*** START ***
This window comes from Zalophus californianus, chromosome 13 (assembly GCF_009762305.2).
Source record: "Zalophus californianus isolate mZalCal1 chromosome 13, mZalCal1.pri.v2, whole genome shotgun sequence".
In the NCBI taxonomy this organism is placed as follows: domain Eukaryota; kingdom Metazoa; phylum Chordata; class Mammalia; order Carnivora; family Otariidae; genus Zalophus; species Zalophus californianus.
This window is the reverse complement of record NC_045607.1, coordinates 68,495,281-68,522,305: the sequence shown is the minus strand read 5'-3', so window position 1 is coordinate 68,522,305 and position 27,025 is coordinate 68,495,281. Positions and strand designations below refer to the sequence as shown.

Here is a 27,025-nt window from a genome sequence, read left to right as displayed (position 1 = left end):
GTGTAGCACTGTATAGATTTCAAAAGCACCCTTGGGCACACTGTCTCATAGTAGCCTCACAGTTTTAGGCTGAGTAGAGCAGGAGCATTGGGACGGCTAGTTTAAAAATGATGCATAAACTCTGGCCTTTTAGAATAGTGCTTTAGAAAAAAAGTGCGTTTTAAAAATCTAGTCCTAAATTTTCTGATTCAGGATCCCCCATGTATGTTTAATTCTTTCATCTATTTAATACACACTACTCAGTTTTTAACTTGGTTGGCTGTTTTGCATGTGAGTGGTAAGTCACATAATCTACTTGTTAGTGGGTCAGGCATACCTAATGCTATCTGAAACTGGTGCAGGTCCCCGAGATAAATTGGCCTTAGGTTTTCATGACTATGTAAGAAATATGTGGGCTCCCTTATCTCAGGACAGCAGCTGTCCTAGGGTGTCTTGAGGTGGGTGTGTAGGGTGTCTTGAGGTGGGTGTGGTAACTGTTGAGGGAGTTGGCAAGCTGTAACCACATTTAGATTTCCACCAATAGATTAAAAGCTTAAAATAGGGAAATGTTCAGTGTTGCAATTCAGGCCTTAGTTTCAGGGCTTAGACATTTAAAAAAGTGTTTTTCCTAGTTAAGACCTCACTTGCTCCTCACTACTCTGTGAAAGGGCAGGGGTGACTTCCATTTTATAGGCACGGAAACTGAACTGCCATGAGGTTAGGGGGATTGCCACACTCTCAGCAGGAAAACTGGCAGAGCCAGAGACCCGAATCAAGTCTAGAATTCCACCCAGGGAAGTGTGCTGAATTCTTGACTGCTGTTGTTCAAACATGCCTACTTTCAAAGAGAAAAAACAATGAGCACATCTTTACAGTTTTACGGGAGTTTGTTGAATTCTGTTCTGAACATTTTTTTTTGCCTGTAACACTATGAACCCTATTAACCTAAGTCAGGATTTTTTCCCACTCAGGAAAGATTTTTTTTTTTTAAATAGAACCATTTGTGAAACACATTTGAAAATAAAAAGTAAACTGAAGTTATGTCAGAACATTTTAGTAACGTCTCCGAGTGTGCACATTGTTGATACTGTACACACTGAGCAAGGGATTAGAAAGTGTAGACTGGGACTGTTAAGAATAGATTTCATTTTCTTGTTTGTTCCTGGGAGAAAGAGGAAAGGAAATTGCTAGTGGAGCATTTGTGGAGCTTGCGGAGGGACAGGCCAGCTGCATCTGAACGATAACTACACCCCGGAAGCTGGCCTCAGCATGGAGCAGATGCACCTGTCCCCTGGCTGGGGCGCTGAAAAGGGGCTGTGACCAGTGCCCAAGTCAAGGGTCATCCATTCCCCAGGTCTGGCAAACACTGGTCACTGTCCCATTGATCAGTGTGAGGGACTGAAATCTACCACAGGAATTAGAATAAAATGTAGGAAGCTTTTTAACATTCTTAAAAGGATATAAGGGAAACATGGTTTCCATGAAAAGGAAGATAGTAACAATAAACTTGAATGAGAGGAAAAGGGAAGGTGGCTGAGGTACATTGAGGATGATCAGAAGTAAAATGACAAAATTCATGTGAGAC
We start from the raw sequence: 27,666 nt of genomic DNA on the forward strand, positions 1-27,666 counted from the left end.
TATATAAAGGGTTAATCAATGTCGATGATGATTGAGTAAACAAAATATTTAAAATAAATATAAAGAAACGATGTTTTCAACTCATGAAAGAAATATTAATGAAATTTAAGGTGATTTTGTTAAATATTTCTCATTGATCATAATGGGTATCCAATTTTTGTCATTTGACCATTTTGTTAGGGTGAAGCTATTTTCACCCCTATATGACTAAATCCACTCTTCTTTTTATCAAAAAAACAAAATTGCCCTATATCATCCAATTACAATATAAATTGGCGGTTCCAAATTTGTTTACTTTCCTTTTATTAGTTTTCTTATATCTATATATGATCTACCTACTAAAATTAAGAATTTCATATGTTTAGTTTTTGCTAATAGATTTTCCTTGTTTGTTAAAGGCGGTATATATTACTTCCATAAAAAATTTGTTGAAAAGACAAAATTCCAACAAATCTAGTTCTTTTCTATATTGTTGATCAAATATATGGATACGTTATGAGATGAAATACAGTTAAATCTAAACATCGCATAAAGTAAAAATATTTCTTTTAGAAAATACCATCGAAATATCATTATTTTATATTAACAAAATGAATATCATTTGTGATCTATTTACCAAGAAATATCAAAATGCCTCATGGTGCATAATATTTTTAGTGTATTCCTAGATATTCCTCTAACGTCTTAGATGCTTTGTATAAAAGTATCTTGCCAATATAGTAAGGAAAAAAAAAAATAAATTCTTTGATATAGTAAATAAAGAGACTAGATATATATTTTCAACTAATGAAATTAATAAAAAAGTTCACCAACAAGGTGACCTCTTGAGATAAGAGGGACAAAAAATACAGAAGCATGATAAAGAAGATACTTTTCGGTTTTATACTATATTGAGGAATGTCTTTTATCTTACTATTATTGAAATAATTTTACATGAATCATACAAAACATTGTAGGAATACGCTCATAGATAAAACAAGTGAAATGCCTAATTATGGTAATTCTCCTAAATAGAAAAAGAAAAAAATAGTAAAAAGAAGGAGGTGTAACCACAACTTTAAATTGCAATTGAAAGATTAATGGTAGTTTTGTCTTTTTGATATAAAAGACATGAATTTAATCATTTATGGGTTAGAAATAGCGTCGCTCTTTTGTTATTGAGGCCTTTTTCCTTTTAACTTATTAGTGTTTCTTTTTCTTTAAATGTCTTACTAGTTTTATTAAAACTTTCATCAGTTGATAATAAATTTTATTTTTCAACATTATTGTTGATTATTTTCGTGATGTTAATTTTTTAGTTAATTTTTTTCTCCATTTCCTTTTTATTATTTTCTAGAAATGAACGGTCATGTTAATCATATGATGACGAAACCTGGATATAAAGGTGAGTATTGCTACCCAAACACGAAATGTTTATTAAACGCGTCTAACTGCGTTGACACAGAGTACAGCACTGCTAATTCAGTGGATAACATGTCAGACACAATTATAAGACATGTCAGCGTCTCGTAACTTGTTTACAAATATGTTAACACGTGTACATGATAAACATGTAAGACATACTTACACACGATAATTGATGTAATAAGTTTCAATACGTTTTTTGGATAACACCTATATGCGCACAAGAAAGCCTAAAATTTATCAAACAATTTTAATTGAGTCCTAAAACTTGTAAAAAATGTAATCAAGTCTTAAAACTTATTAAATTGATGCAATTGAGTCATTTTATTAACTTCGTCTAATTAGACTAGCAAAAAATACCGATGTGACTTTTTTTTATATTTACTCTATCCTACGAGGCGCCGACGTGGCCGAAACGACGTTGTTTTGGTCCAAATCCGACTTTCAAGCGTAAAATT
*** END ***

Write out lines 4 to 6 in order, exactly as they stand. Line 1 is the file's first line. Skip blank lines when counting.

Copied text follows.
This window is the reverse complement of record NC_045607.1, coordinates 68,495,281-68,522,305: the sequence shown is the minus strand read 5'-3', so window position 1 is coordinate 68,522,305 and position 27,025 is coordinate 68,495,281. Positions and strand designations below refer to the sequence as shown.

Here is a 27,025-nt window from a genome sequence, read left to right as displayed (position 1 = left end):
GTGTAGCACTGTATAGATTTCAAAAGCACCCTTGGGCACACTGTCTCATAGTAGCCTCACAGTTTTAGGCTGAGTAGAGCAGGAGCATTGGGACGGCTAGTTTAAAAATGATGCATAAACTCTGGCCTTTTAGAATAGTGCTTTAGAAAAAAAGTGCGTTTTAAAAATCTAGTCCTAAATTTTCTGATTCAGGATCCCCCATGTATGTTTAATTCTTTCATCTATTTAATACACACTACTCAGTTTTTAACTTGGTTGGCTGTTTTGCATGTGAGTGGTAAGTCACATAATCTACTTGTTAGTGGGTCAGGCATACCTAATGCTATCTGAAACTGGTGCAGGTCCCCGAGATAAATTGGCCTTAGGTTTTCATGACTATGTAAGAAATATGTGGGCTCCCTTATCTCAGGACAGCAGCTGTCCTAGGGTGTCTTGAGGTGGGTGTGTAGGGTGTCTTGAGGTGGGTGTGGTAACTGTTGAGGGAGTTGGCAAGCTGTAACCACATTTAGATTTCCACCAATAGATTAAAAGCTTAAAATAGGGAAATGTTCAGTGTTGCAATTCAGGCCTTAGTTTCAGGGCTTAGACATTTAAAAAAGTGTTTTTCCTAGTTAAGACCTCACTTGCTCCTCACTACTCTGTGAAAGGGCAGGGGTGACTTCCATTTTATAGGCACGGAAACTGAACTGCCATGAGGTTAGGGGGATTGCCACACTCTCAGCAGGAAAACTGGCAGAGCCAGAGACCCGAATCAAGTCTAGAATTCCACCCAGGGAAGTGTGCTGAATTCTTGACTGCTGTTGTTCAAACATGCCTACTTTCAAAGAGAAAAAACAATGAGCACATCTTTACAGTTTTACGGGAGTTTGTTGAATTCTGTTCTGAACATTTTTTTTTGCCTGTAACACTATGAACCCTATTAACCTAAGTCAGGATTTTTTCCCACTCAGGAAAGATTTTTTTTTTTTAAATAGAACCATTTGTGAAACACATTTGAAAATAAAAAGTAAACTGAAGTTATGTCAGAACATTTTAGTAACGTCTCCGAGTGTGCACATTGTTGATACTGTACACACTGAGCAAGGGATTAGAAAGTGTAGACTGGGACTGTTAAGAATAGATTTCATTTTCTTGTTTGTTCCTGGGAGAAAGAGGAAAGGAAATTGCTAGTGGAGCATTTGTGGAGCTTGCGGAGGGACAGGCCAGCTGCATCTGAACGATAACTACACCCCGGAAGCTGGCCTCAGCATGGAGCAGATGCACCTGTCCCCTGGCTGGGGCGCTGAAAAGGGGCTGTGACCAGTGCCCAAGTCAAGGGTCATCCATTCCCCAGGTCTGGCAAACACTGGTCACTGTCCCATTGATCAGTGTGAGGGACTGAAATCTACCACAGGAATTAGAATAAAATGTAGGAAGCTTTTTAACATTCTTAAAAGGATATAAGGGAAACATGGTTTCCATGAAAAGGAAGATAGTAACAATAAACTTGAATGAGAGGAAAAGGGAAGGTGGCTGAGGTACATTGAGGATGATCAGAAGTAAAATGACAAAATTCATGTGAGAC